The Kleptomaniac You

Winter is the best time. Wear a long coat. Common wisdom has it that heavy coats are best, but you should know better. Suppose you steal something big—do you want to try to put it under an already bulky coat?
    As a child, you stole bubblegum from the grocery store, and the occasional Star Wars action figure. Sometimes you would share the bounty with your brother, usually when you felt bad about it, wondering if you should tell him.
    But by junior high all that was gone. You went to the store at lunch time with your friends and stole chewing tobacco, Dorito’s, and cigarettes. Always a tobacco product, because you weren’t old enough to buy those. There was a heroism to it then. It was the spoils of war, you were the generous victor. In those days a stolen pack of menthols felt good just sitting in your pocket—you didn’t even have to smoke to enjoy that.
    In high school you stopped for a while. You had quit smoking, and of course it was impossible to steal alcohol. You stood by and watched your friends move on to get five-finger discounts at K-Mart and the mall. But why steal what you can buy? You told yourself that there was no thrill to it—that the stealing was worthwhile just for its own sake. You still deny that it is.
    Denial, they tell us, is the first sign of a real problem. So stop denying. You love to steal—even after all these years. Sometime sheer instinct compels you to grab a pack of gum and put it in your coat pocket, only to be embarrassed at the cash register when you pull it out to pay for it. You miss it; you still feel that itch. So put on your long coat and step out.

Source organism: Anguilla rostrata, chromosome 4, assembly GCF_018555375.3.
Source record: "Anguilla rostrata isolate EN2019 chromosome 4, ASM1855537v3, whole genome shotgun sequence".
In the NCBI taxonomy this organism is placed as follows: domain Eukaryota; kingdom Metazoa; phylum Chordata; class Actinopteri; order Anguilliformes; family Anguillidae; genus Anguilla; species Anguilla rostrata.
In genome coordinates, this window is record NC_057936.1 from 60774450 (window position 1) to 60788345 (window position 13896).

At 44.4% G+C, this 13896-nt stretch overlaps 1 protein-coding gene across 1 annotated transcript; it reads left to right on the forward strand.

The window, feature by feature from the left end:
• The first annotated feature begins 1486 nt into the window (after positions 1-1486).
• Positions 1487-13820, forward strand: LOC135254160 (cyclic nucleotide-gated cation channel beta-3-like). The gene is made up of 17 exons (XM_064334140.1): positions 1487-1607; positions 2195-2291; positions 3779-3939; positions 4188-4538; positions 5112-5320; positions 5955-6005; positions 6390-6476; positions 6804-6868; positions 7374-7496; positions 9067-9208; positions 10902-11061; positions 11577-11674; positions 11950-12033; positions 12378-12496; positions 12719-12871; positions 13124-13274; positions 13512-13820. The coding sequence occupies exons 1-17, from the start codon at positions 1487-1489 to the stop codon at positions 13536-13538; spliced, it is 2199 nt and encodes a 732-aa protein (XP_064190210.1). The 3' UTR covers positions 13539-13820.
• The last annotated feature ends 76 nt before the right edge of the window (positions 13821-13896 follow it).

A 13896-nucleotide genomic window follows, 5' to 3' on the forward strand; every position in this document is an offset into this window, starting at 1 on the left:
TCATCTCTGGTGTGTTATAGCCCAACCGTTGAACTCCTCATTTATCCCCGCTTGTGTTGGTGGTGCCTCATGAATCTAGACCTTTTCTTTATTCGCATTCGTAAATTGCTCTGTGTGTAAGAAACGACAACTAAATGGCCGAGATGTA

Drive around for a while, and try to decide on a place. Avoid the stores where high-schoolers get their kicks. Recall your best friend getting busted with The Doors’ Greatest Hits outside Sam Goody. Those places have cameras and candywrapper cops. Besides, you had it right—why steal what you can buy?
    Feel your stomach turn a little, and decide to get some food. Go somewhere where you won’t be bothered—McDonald’s or Arby’s, somewhere low-maintenance. Go inside to eat, and to collect yourself. Get a couple of burgers and a shake, and find a secluded table where you can think about this.
    Eat slowly and methodically. Feel your nerve begin to leave you; think about going home and watching the game. While dumping your tray, notice the straw dispenser. It’s authentic—it even has the golden arches on the top. It’s an American original, the kind that can’t be bought. Ignore the girl cleaning a table right next to you. Slip that dispenser under your coat and get out the door in one quick move. Cross the parking lot like a pregnant woman, holding the prize at your midsection.
Don’t miss the little things! Notice how cold the air is against the sweat on your hands. Notice how no one suspects a thing. Notice how hungry you are suddenly, even though you just ate. Hop into your car and set the loot on the passenger seat. Be prepared, though—when it leaves your hands, the steel will leave your nerves. Feel that shudder pass in a wave over your thighs, your gut and your shoulders. Wish you had had the foresight to use the restroom inside. As it passes, look over and wonder what the hell you’re ever going to do with a straw dispenser.